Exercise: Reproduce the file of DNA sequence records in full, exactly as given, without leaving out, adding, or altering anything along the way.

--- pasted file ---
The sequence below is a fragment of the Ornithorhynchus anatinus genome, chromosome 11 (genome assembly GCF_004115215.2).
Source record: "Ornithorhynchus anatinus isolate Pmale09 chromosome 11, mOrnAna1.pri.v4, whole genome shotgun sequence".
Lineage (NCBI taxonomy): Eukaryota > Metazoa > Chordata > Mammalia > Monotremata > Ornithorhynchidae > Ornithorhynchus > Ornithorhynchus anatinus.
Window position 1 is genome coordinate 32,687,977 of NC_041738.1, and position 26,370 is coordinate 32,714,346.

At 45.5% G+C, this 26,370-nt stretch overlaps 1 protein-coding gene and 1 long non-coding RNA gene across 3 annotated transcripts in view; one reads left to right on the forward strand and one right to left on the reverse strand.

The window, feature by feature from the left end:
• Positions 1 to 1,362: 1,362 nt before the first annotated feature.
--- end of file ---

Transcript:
The sequence below is a fragment of the Ornithorhynchus anatinus genome, chromosome 11 (genome assembly GCF_004115215.2).
Source record: "Ornithorhynchus anatinus isolate Pmale09 chromosome 11, mOrnAna1.pri.v4, whole genome shotgun sequence".
Lineage (NCBI taxonomy): Eukaryota > Metazoa > Chordata > Mammalia > Monotremata > Ornithorhynchidae > Ornithorhynchus > Ornithorhynchus anatinus.
Window position 1 is genome coordinate 32,687,977 of NC_041738.1, and position 26,370 is coordinate 32,714,346.

At 45.5% G+C, this 26,370-nt stretch overlaps 1 protein-coding gene and 1 long non-coding RNA gene across 3 annotated transcripts in view; one reads left to right on the forward strand and one right to left on the reverse strand.

The window, feature by feature from the left end:
• Positions 1 to 1,362: 1,362 nt before the first annotated feature.